Vincent van Gogh Chronology
from the book Van Gogh: A Retrospective

(see also Van Gogh in Provence and Auvers)

   30 MARCH. Vincent Willem van Gogh born in Groot-Zundert, the Netherlands, the eldest son of Reverend Theodorus van Gogh (1822-1885) and Anna Cornelia Carbentus (1819-1907).

   1 MAY. Birth of his brother Theodorus. Among his siblings--three sisters, Anna Cornelia (1855-1930), Elizabeth Huberta (1859-1936), and Wilhelmien Jacoba (1862-1941), Theo, and another brother, Cornelius Vincent (1867-1900)-Theo was closest to Vincent.

   OCTOBER. Attends the boarding school of Jan Provily at Zevenbergen until the summer of 1866.

   SEPTEMBER. Attends the state Secondary School King Willem II at Tilburg until March 1868.

   MARCH. Returns to his parents' home in Zundert.

   SUMMER. Leaves Zundert. Works as a junior clerk for the art firm of Goupil and Co. in The Hague.

   LATE MAY. Transferred to the London branch of Goupil's.
   AUGUST. Finds lodgings with Mrs. Sarah Ursula Loyer and falls in love with her daughter, Eugénie (b. 1854).

   JUNE-JULY. Learns Eugénic is engaged; spends three weeks with his family in Holland.
   OCTOBER-DECEMBER. Tcmporarily transferred, against his will, to Goupil's branch in Paris.

   JANUARY. Returns to the London branch of Goupil's. MID-MAY. Permanently assigned to Goupil's Paris branch.

   31 MARCH. Discharged from Goupil's; leaves for England. APRIL-JUNE. Spends two months in Ramsgate as a teacher (of elementary French, German, arithmetic) at the school of William Port Stokes (1832?-1890).
   JULY-DECEMBER. Takes a teaching position at a boys' school run by Reverend T. Slade Jones (1829-1883) in Isleworth, where he also works in the parish and preaches occasionally.

   JANUARY-APRIL. Works at a bookshop run by thc firm of Blussé and Van Braam in Dordrccht; finds lodgings at the home of the Rijkcns, merchants of corn and flour, in Tolbrugstraatje.
   MAY. In Amsterdam, prepares for entrance examinations to the faculty of theology at the university; stays with his uncle Jan (Johannes van Gogh, 1817-1885), a widower, then Commandant of the Navy Yard, later, Vice-Admiral.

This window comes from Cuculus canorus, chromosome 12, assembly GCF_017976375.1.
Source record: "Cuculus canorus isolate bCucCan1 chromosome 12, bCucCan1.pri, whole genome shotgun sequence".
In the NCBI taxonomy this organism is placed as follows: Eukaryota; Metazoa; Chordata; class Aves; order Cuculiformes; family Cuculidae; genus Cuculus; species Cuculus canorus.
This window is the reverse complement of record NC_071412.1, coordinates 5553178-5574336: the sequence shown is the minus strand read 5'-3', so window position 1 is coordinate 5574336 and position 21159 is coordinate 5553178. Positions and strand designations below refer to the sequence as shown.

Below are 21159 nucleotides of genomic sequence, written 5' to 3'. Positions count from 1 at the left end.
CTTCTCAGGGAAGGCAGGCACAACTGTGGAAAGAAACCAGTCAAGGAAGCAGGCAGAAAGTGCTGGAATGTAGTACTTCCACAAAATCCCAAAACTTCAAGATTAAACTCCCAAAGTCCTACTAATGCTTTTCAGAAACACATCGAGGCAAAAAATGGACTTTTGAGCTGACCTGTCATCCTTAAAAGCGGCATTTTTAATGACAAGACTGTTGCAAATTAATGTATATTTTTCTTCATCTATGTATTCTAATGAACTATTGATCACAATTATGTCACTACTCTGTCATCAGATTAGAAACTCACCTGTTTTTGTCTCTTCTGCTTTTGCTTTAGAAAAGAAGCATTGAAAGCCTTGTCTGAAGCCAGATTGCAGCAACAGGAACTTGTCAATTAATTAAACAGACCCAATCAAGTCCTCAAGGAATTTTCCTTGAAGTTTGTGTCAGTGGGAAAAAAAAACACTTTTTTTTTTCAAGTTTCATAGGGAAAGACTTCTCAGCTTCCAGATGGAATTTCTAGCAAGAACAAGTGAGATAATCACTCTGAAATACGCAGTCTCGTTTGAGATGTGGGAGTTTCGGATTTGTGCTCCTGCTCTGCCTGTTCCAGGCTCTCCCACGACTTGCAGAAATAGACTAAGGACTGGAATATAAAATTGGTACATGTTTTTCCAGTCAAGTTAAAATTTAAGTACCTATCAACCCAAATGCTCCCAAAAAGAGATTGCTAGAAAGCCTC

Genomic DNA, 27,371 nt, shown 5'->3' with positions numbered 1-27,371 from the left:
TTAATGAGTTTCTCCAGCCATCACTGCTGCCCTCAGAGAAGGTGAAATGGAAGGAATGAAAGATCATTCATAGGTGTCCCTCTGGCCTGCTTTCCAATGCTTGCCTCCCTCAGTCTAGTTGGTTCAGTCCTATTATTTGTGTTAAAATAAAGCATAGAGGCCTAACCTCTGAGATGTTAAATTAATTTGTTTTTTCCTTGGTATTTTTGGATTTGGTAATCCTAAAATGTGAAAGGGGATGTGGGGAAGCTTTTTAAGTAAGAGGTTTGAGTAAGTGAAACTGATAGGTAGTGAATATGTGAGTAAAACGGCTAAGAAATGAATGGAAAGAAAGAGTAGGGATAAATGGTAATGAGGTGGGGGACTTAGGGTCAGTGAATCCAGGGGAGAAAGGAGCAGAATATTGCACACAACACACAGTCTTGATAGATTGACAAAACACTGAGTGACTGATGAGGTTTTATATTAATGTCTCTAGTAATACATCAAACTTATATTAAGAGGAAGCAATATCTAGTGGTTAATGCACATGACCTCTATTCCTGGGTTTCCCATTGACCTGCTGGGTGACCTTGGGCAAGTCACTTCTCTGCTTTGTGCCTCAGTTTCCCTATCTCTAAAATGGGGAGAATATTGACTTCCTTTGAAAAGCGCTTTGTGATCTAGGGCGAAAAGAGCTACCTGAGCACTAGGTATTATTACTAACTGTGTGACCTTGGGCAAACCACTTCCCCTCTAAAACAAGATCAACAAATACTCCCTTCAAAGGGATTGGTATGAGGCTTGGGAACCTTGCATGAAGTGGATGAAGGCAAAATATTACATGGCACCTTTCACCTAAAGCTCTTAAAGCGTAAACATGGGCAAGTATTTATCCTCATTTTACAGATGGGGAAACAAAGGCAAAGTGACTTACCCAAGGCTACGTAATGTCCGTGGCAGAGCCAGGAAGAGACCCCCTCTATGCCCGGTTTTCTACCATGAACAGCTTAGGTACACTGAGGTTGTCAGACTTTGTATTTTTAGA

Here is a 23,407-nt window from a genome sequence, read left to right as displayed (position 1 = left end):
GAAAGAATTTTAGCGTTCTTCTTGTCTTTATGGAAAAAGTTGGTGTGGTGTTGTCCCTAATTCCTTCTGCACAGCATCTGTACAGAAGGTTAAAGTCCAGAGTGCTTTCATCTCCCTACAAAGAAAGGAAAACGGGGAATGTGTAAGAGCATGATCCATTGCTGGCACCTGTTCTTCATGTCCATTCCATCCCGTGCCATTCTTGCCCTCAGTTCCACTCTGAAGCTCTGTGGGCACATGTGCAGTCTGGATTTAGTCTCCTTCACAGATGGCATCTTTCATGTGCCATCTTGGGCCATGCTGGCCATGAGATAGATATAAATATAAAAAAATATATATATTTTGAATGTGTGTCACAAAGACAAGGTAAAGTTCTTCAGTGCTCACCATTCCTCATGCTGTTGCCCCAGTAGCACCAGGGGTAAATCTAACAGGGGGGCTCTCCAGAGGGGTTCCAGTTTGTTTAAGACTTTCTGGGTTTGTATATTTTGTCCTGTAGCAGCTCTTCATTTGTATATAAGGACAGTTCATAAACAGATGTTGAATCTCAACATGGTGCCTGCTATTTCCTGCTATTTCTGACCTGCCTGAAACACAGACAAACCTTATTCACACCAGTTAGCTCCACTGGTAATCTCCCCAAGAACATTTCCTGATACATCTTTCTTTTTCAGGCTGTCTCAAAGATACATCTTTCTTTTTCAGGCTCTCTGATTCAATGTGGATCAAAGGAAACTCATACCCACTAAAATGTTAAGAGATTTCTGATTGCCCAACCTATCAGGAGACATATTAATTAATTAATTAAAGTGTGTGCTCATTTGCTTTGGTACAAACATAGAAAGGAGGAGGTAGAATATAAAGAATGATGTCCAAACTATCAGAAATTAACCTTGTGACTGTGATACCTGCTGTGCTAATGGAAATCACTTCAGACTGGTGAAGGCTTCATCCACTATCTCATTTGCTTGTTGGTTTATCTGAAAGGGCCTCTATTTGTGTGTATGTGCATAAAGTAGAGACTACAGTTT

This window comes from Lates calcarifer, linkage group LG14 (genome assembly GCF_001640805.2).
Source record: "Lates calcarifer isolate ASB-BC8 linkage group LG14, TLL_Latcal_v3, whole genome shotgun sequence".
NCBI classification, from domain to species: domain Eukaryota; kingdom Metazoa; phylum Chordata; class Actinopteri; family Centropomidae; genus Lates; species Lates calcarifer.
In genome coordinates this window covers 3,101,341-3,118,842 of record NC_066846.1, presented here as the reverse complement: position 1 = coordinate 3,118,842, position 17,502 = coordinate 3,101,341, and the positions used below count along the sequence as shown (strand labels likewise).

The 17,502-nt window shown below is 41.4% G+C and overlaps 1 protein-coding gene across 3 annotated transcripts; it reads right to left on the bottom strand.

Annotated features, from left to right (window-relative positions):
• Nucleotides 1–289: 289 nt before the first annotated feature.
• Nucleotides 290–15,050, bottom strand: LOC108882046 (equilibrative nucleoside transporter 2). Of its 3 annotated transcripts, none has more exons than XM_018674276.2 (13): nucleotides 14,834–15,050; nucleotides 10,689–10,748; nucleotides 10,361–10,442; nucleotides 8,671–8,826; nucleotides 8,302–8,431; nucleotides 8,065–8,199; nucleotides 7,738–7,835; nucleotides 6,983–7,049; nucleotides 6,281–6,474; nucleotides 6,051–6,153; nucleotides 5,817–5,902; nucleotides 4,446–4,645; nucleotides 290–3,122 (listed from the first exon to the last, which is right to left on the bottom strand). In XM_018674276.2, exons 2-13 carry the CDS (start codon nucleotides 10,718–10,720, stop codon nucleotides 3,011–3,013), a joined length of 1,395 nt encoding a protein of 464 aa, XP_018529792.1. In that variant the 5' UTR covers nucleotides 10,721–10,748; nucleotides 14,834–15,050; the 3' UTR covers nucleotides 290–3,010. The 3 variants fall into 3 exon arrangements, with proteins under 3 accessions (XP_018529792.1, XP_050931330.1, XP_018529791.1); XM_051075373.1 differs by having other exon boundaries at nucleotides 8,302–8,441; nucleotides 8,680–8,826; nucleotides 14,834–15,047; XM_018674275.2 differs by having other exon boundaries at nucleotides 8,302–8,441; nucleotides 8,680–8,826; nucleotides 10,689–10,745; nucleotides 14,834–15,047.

JULY. Abandons theological studies; enrolls in a prepatory course for evangelists in Brussels.
   AUGUST--NOVEMBER. After three-month trial period at the mission school in Laeken, fails to qualify and returns to his parents' home, now in Etten.
   26 DECEMBER. Leaves for the Borinage, the coal-mining district of Belgium, where he begins missionary work in Pâturages.

   JANUARY. Serves as mission preacher in Wasrues until his dismissal in July.
   AUGUST. Continues missionary work, on his own, in Cuesmes until August 1880.

   AUGUST. Abandons evangelical work. Begins to draw with serious ambitions of becoming an artist.
   FALL. Leaves the Borinage for Brussels.
   Seeks advice from the painters Willera Roclofs (1822-1897) and Anthon G. A. Ridder van Rappard (1858-1892).
   Takes steps to enter the Académie des Beaux-Arts.

   APRIL. Returns to Etten.
   SUMMER. Meets and later falls in love with his widowed cousin, Kee Vos Stricker; she rejects his affections.
   FALL-WINTER. Visits The Hague, where he receives instruction from his cousin, the noted Hague school painter of peasant life, Anton Mauve (I838-I888). Meets artists Theophile de Bock (1851-1904) and Johannes Bosboom (1817-1891).

   JANUARY. Moves into a small studio at 138 Schenkweg in The Hague, where he lives with a prostitute, then pregnant, Clasina Maria Hoornik ("Sien"), and her five-year-old daughter.
   FEBRUARY--MARCH. Paints street scenes, sometimes in the company of the painter George Hendrik Breitner (18571923).
   Receives his first commission, a series of twelve drawings of city views, from his uncle, art dealer Cornelius Marinus ("C.M.") van Gogh (1824-1908).
   APRIL. Receives a second commission from C. M. for six detailed views.
   Complete break with Mauve following differences that had erupted by January.
   JUNE. Undergoes treatment for venereal disease at the Municipal Hospital on the Brouwersgracht.
   2 JULY. Sien has her second child. They move to larger quarters, next door, at 136 Schenkweg. SUMMER. Begins painting in oils. NOVEMBER. Experiments with lithography.
   DECEMBER. Considers finding employment as an illustrator, possibly in England.

   Enjoys contacts with other artists working in The Hague: H.J. van der Weele (1852-1930), J. H. Weissenbruch (1824-1903), Hans-Olaf Heyerdahl (1857-1913), Willem Nakken (1835-1926), Otto Eerelman (1839-1926), Paulus van der Velden (1837-1915), and B.J. Blommers (1845-1914).
   SEPTEMBER--DECEMBER. Breaks with Sien. Leaves The Hague for Drenthe, where he stays until December, living first in the village of Hoogeveen, and then, Nieuw-Amsterdam.